Their names are on record because local slaveowners were permitted to file claims for compensation for their freed slaves. Although claims did not require a description of the kind of work their slaves had done, the compensation claims filed at the time of Emancipation do show that the butcher Henry Kengla had a slave named Nathan Brooks, age 38,and that Brooks was a butcher. (This is probably the same Nathan Brooks, committed August 3, 1858 as a runaway slave by John W. Gross, and released September 14, to Charles Kenley [i.e. Kengla]. (Hynson, Jerry M., District of Columbia Runaway And Fugitive Slave Cases 1848-1863, Willow Bend Books, 1999)

But even if a local compensation claims doe not specify a freed slave’s pre-war occupation, his post-war history still permits an inference. We know, for example, of Abraham Hawkins, an African-American butcher who lived on Back Street [Tunlaw Road] after the Civil War, that, until 1862, he had been a slave of the butcher Charles Homiller.

Considering the hard work associated with slaughtering, there is little reason to doubt that, of the seven adult men held as slaves by local butchers, all had been employed in some part of the trade of their owners. (On the hard work of women and children, the record is silent.)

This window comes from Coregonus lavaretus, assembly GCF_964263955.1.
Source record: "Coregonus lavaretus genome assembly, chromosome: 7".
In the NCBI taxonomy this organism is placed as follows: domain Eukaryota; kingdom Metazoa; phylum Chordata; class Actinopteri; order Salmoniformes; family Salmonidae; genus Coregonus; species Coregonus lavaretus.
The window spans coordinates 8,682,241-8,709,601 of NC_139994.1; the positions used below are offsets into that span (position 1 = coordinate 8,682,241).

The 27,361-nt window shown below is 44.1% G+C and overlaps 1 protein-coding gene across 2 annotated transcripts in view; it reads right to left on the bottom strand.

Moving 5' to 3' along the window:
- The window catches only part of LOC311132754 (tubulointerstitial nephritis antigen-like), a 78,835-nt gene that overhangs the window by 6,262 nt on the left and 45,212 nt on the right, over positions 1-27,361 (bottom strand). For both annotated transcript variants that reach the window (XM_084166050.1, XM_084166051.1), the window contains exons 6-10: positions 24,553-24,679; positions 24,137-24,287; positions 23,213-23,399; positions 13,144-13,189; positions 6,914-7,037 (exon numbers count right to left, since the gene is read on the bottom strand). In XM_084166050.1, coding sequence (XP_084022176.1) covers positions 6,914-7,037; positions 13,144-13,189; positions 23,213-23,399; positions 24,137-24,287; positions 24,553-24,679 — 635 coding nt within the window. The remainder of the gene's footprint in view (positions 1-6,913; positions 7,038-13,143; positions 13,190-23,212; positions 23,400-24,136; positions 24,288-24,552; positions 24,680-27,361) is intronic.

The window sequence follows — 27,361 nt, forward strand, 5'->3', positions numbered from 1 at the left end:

Post Script

After the Civil War, as the volume of Western livestock arriving in the District of Columbia by rail increased in relation to the volume delivered by Virginia drovers at the annual market at Drover’s Rest, on MacArthur Boulevard, the master butchers of Upper Georgetown were compelled to reconsider the location of their operations. And after ice-cooled railroad cars were introduced in 1880, and dressed carcasses began to be shipped from packing houses in Chicago, local stock pens and feedlots no longer made sense.

At the same time that local and regional meat production was giving way to the growing national system of railroads and stockyards and packing plants, open land on the periphery of Washington, formerly devoted to agricultural use, was becoming desirable for suburban development.  (See The Passing of the Butcher Trade.)

 

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Carlton Fletcher

 The citation and acknowledgement of my research is greatly appreciated.

All rights reserved.

 

 Questions and corrections may be directed to

carlton@gloverparkhistory.com

 

The support of the Advisory Neighborhood Council (3B) is gratefully acknowledged.